An online petition started by Tenaganita urges the AGC to quickly table the Domestic Workers' Bill to protect people such as Adelina Lisao who died from alleged abuse.
The human resources minister says there will be amendments to seven Acts relating to labour rights.
Ketheeswaran M Kanagaratnam and Vivienne Ketheeswaran are accused of exploiting their domestic workers for the purposes of forced labour from October 2012 to March this year.
They claim, besides being assaulted, they were not paid their wages and never allowed to return to Indonesia.
Deputy minister Mohamed Hanipa Maidin says he will discuss the issue with the women, family and community development ministry.
NGO says the law should ensure that domestic workers get off-days, EPF, Socso, annual leave and sick leave like other workers in the country.
Singapore is home to almost 250,000 maids, mostly from poor parts of Indonesia or the Philippines, who head to the wealthy city-state to earn higher salaries than they can back home.
From Asia to the Middle East, thousands of migrant domestic workers are trapped in debt and cannot escape, even if they are abused, as they have to work to repay the recruiters that found them work and often make deductions from their monthly wages.
Officials from ministry which partially funded the film that premiered last month, said they hope the story can serve as a deterrent.
Republika Online reports that the employer has been detained for investigations.
Saying such a measure will be bad for both countries, the deputy prime minister adds he will meet with Indonesia’s manpower minister to seek a solution.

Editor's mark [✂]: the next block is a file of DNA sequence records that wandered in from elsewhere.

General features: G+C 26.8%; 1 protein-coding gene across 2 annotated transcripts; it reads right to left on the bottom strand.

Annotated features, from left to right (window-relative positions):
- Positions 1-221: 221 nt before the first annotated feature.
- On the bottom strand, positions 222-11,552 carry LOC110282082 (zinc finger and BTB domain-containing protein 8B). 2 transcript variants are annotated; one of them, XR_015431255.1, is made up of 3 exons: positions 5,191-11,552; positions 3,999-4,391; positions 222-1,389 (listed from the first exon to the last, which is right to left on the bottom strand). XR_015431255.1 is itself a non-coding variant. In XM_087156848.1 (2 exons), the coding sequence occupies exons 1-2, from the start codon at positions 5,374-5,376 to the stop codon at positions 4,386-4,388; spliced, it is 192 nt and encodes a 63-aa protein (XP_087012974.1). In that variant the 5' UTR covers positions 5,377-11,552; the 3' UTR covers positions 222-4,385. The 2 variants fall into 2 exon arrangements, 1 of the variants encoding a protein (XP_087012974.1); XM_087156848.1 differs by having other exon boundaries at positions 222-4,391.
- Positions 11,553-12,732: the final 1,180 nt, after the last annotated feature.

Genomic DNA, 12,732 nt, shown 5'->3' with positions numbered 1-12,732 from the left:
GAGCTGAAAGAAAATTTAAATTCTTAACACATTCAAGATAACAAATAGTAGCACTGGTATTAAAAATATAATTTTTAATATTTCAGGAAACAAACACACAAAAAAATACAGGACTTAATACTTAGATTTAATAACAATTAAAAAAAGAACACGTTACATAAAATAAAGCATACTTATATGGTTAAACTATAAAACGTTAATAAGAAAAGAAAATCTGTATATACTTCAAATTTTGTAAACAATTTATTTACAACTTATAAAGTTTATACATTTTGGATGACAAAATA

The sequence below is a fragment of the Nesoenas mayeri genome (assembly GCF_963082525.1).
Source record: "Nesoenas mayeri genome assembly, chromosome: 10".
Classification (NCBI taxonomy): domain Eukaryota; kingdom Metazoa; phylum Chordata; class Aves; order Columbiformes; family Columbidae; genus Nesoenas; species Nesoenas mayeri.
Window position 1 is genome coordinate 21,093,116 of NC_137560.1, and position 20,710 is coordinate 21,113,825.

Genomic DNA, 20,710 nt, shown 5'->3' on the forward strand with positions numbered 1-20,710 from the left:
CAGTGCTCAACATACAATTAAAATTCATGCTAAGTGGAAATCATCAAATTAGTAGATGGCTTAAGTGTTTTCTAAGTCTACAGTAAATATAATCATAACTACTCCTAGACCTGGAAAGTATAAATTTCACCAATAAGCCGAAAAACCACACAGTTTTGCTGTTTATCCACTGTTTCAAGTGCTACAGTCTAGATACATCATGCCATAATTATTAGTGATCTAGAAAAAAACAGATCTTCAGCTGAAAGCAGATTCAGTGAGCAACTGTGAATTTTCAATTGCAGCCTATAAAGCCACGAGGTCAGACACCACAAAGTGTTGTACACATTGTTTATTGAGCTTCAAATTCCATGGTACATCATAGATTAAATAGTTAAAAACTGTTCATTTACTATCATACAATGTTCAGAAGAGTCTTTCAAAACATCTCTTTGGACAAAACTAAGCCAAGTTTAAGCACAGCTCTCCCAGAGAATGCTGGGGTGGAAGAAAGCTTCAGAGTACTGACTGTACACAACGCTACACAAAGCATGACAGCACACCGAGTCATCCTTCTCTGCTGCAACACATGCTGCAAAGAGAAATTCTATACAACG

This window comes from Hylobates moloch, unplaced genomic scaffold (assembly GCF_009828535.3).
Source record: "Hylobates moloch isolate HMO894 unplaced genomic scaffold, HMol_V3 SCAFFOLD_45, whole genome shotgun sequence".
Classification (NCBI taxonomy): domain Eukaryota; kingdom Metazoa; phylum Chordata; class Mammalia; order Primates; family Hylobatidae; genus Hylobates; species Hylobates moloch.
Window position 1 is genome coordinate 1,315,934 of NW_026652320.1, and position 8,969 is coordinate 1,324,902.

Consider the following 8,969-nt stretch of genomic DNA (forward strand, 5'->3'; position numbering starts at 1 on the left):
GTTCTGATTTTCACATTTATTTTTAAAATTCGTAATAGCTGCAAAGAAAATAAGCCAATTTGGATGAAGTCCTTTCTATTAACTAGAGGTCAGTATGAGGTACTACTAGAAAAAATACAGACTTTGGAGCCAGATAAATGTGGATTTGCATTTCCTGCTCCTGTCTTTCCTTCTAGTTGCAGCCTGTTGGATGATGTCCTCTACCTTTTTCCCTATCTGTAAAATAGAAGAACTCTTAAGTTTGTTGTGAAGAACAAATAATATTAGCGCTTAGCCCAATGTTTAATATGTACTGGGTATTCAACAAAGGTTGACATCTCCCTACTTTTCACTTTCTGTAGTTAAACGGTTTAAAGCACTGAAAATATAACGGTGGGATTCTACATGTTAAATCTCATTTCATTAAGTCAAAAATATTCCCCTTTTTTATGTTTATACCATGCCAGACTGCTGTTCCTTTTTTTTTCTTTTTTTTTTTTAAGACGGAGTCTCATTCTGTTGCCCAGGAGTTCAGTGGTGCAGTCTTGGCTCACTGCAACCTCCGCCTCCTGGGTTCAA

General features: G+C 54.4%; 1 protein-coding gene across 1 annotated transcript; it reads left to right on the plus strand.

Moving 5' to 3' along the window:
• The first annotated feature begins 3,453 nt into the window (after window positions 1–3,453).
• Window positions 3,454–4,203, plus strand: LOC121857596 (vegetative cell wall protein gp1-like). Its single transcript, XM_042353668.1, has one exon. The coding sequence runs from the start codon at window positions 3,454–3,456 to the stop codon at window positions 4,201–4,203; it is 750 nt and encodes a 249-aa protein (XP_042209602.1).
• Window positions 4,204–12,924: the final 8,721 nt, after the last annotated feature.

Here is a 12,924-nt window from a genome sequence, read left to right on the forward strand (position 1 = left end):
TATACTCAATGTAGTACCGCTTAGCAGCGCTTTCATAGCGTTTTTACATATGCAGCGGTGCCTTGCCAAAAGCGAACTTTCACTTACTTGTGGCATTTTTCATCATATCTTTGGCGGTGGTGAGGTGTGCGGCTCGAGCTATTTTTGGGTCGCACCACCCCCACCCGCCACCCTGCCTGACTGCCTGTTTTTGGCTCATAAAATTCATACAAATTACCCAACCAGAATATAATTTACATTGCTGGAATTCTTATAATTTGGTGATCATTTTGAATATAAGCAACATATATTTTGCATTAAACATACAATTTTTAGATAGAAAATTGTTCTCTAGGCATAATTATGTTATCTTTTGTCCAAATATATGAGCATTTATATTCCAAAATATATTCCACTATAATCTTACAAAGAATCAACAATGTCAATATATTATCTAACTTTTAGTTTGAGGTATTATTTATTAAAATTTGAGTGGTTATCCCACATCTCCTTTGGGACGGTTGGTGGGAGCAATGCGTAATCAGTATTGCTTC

Human rights group says Federal Court commuting death sentence and imposing of new 10-year jail term on lesser charge is distressing.
First batch of domestic workers to arrive in June, following discussions between the two governments, Khmer Times reports.
He says only Indonesia and the Philippines insisted on a minimum wage for their maids.
Malaysian Ambassador to Cambodia Hasan Malek says among the problems are the provision of training, salary approval and allowing the implementation of the re-employment programme stalled in 2011.
Many pregnant foreign domestic workers are also unlawfully fired, charities say, leading to homelessness and destitution, with some women selling sex to survive and are at risk of exploitation and trafficking.
Tenaganita director Glorene Das says even without the direct hiring of foreign domestic workers, many cases of human trafficking still occur.
National Association of Private Employees Agency doubts govt initiative will work, saying illegal agencies will not have to compete with legal ones anymore.
As a community, we need to learn how to recognise the signs of someone who has been trafficked, and how to take action to help.
Ou Radin is reported to have earned at least RM6,000 for each of the more than 20 women who were forced to work under harsh conditions in the country.
Human rights NGO says as long as there's no protection mechanism, domestic helpers will run away.
The maids are required by law to live with their employers which rights campaigners say makes it hard for them to escape mistreatment.
Nothing to be ashamed of as they are making money through their own effort and hard work, they say.
Though these maids working in Hong Kong,Taiwan and Singapore are earning good salaries, they feel empty or isolated and want to be ‘better Muslims’.
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